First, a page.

Wacky Pension Hijinks, Pt. 2?
This morning’s Globe raises some interesting questions about the recent dismissal of a legislative aide. The individual in question was fired 11 days after she had reached her twentieth year of service. The key verb is ‘fired’ (as opposed to ‘quit’). By being fired after reaching the magic 20 years of service, Section 10 of Chapter 32 is triggered, allowing employees to begin collecting their full pension before the age of 55.
And curiously enough, a large percentage of those unlucky enough to be fired in this manner get fired almost immediately after reaching the 20 year mark. According to Commonwealth Magazine,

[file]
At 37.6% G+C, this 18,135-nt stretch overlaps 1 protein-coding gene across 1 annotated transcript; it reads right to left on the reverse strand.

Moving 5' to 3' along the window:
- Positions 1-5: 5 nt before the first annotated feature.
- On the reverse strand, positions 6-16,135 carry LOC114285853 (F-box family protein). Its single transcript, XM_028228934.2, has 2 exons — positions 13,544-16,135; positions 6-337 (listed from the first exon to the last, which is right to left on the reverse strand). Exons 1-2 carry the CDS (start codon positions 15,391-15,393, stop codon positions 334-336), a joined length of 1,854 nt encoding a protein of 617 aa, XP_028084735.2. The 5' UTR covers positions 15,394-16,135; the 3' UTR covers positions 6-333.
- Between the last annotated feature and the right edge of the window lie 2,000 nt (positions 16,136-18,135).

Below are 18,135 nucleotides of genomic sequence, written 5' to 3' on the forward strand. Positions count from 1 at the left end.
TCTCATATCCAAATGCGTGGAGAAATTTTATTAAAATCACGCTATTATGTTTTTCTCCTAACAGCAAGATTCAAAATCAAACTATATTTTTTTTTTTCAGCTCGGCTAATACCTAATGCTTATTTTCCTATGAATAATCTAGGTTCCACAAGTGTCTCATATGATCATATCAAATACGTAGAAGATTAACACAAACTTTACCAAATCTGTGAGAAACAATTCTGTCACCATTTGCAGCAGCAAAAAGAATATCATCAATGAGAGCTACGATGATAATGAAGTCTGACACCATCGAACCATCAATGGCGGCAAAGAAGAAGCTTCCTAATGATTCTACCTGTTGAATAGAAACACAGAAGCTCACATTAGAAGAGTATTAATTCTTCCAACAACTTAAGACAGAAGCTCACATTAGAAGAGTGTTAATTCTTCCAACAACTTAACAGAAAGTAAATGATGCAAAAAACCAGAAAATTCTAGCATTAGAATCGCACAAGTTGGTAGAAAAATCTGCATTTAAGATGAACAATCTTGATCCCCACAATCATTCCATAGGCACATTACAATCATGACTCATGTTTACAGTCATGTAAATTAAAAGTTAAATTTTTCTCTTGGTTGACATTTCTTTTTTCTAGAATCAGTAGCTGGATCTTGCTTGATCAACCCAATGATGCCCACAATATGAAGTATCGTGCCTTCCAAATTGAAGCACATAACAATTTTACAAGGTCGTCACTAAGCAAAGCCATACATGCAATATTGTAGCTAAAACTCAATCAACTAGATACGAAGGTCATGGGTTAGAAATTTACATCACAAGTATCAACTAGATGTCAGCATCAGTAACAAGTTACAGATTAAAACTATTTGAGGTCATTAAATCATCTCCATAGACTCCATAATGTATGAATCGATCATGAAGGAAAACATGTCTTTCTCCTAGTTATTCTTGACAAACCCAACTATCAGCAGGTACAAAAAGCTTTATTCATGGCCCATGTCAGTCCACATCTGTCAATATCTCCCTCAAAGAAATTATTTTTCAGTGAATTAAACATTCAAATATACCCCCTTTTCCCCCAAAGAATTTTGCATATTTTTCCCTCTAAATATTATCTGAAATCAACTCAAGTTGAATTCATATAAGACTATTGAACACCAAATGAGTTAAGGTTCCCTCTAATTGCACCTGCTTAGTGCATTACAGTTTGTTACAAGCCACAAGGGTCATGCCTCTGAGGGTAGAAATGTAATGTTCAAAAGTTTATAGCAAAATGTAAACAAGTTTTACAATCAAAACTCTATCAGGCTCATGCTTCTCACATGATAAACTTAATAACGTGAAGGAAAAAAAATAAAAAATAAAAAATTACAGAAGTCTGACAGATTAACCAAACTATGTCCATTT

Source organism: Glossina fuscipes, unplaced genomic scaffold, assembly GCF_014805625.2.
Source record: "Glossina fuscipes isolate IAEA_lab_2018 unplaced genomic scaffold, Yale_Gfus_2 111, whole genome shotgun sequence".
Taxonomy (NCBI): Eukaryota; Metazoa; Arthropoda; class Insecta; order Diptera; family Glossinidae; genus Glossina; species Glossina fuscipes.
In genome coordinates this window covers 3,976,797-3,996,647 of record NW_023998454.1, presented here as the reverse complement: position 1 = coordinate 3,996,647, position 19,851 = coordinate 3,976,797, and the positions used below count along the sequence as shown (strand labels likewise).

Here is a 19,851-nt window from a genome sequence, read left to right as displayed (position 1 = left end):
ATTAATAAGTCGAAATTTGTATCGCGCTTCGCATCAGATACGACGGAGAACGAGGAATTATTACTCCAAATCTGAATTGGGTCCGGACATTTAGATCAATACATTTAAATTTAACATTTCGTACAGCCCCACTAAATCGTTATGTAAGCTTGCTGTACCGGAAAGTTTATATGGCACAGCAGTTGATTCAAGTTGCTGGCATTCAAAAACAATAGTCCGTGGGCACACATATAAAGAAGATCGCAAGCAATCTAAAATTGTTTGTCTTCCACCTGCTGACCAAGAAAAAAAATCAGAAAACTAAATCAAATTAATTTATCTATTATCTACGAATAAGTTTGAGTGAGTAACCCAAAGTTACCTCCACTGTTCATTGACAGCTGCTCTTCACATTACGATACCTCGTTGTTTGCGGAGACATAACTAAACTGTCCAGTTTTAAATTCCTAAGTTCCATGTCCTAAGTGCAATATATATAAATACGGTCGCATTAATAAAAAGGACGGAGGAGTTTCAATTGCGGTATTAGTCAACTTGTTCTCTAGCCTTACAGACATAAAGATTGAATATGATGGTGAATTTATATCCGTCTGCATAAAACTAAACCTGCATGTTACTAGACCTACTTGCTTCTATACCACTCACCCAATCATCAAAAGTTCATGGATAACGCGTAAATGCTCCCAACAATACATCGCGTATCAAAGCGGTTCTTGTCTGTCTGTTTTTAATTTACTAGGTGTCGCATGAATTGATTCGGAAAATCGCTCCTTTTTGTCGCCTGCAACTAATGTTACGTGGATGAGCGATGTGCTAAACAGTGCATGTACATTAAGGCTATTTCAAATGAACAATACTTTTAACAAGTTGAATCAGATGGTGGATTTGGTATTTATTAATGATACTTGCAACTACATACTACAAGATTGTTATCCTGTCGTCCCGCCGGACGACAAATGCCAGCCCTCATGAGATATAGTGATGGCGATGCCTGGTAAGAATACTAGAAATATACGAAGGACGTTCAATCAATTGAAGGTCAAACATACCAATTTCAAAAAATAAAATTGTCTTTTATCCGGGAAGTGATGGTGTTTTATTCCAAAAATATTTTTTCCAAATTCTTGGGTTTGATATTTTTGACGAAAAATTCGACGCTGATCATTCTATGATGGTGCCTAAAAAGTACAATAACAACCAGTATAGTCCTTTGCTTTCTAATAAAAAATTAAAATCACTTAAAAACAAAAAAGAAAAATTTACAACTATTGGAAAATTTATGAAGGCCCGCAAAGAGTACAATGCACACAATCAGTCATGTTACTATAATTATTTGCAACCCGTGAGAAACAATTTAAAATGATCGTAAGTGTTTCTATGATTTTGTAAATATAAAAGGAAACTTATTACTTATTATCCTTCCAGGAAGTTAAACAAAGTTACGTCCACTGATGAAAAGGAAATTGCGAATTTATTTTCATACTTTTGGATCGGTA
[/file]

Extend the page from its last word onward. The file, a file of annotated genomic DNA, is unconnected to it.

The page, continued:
one-third of the 1,100 ‘Section 10’ pensions granted since 1990 were
to employees who had passed the 20 years of service minimum requirement by less than a year, and a remarkable 10 percent were granted to employees who had passed the milestone by less than a month.
For Pioneer’s own take on this loophole and the many other in the state pension system, come take a look at our compilation of an estimated $3 billion worth of ’em.